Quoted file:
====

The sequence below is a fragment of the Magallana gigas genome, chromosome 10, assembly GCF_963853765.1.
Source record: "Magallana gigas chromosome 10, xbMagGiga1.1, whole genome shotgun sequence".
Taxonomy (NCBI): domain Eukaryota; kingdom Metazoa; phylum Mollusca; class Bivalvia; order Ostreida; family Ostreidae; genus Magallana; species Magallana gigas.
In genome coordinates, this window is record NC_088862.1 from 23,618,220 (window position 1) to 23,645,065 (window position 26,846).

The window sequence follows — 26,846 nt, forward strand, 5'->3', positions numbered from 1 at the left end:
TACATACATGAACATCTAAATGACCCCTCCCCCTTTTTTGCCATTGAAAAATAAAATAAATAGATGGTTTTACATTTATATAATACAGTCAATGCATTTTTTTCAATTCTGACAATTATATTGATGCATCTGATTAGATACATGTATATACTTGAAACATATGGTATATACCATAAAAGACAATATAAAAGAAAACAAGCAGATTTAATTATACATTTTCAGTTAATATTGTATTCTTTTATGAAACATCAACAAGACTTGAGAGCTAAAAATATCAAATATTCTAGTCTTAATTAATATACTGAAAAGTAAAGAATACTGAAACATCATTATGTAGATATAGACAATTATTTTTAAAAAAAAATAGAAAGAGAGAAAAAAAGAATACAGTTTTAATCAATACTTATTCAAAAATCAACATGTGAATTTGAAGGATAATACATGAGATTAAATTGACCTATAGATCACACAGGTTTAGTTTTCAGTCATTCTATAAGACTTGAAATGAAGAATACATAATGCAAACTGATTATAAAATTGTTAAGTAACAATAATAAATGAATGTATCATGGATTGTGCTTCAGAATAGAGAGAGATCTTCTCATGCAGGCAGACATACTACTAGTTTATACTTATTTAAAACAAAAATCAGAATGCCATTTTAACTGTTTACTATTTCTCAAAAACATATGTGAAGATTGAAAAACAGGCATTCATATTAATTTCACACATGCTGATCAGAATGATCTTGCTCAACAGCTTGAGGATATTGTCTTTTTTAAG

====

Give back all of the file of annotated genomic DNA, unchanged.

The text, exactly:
The sequence below is a fragment of the Magallana gigas genome, chromosome 10, assembly GCF_963853765.1.
Source record: "Magallana gigas chromosome 10, xbMagGiga1.1, whole genome shotgun sequence".
Taxonomy (NCBI): domain Eukaryota; kingdom Metazoa; phylum Mollusca; class Bivalvia; order Ostreida; family Ostreidae; genus Magallana; species Magallana gigas.
In genome coordinates, this window is record NC_088862.1 from 23,618,220 (window position 1) to 23,645,065 (window position 26,846).

The window sequence follows — 26,846 nt, forward strand, 5'->3', positions numbered from 1 at the left end:
TACATACATGAACATCTAAATGACCCCTCCCCCTTTTTTGCCATTGAAAAATAAAATAAATAGATGGTTTTACATTTATATAATACAGTCAATGCATTTTTTTCAATTCTGACAATTATATTGATGCATCTGATTAGATACATGTATATACTTGAAACATATGGTATATACCATAAAAGACAATATAAAAGAAAACAAGCAGATTTAATTATACATTTTCAGTTAATATTGTATTCTTTTATGAAACATCAACAAGACTTGAGAGCTAAAAATATCAAATATTCTAGTCTTAATTAATATACTGAAAAGTAAAGAATACTGAAACATCATTATGTAGATATAGACAATTATTTTTAAAAAAAAATAGAAAGAGAGAAAAAAAGAATACAGTTTTAATCAATACTTATTCAAAAATCAACATGTGAATTTGAAGGATAATACATGAGATTAAATTGACCTATAGATCACACAGGTTTAGTTTTCAGTCATTCTATAAGACTTGAAATGAAGAATACATAATGCAAACTGATTATAAAATTGTTAAGTAACAATAATAAATGAATGTATCATGGATTGTGCTTCAGAATAGAGAGAGATCTTCTCATGCAGGCAGACATACTACTAGTTTATACTTATTTAAAACAAAAATCAGAATGCCATTTTAACTGTTTACTATTTCTCAAAAACATATGTGAAGATTGAAAAACAGGCATTCATATTAATTTCACACATGCTGATCAGAATGATCTTGCTCAACAGCTTGAGGATATTGTCTTTTTTAAG